Volcanoes are an essential part of Earth’s rock cycle and carbon cycle, and they can often provide sources of heat and soil nutrients. That said, they’re also extremely dangerous, producing a long list of hazards including (but not limited to): hot lava, ash, flying rocks, pyroclastic flows, toxic gases, landslides, mudslides, avalanches, earthquakes, tsunamis, and more. Some volcanic activity, like the most dramatic eruptions of Krakatoa, Pinatubo, and Tambora, had such an impact on the atmosphere that they lowered global temperatures for up to a few years. Needless to say, a world with volcanoes is a dangerous one for life.

Despite the danger, many organisms make their homes near or even atop volcanoes.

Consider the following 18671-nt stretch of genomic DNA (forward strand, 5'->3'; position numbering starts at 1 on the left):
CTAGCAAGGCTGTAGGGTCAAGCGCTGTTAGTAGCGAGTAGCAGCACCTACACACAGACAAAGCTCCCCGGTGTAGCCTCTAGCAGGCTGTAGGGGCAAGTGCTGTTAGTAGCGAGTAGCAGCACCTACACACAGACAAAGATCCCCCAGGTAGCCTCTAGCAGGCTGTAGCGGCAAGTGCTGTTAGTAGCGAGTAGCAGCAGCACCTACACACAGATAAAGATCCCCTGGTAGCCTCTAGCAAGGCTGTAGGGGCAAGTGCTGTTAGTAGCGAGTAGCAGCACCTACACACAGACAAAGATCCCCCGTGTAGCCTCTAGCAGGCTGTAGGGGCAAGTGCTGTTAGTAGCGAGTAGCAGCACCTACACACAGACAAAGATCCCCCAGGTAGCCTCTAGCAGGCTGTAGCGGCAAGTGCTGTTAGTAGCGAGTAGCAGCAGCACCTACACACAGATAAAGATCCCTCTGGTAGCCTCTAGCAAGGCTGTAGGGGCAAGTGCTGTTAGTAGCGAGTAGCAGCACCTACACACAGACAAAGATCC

Left: Crater lake of Mt. Pinatubo, less than 20 years after its massive eruption in 1991, seen here supporting an ecosystem of local plants (and surely animals). Image by ChrisTomnong, CC BY-SA 3.0
Right: An ʻōhiʻa lehua tree flowers on a field of cooled lava flows on Kilauea, Hawaii. Image by Brocken Inaglory, CC BY-SA 3.0

There is a field of science called disturbance ecology, which studies how ecosystems respond to disastrous changes such as fires and storms. A subset of this discipline is volcano ecology, which has been examined thoroughly in certain recent eruptions such as those of Mt. Pinatubo (1991) and Mt. St. helens (1980).

Volcanoes are not normally very good for fossil preservation, but there are exceptions.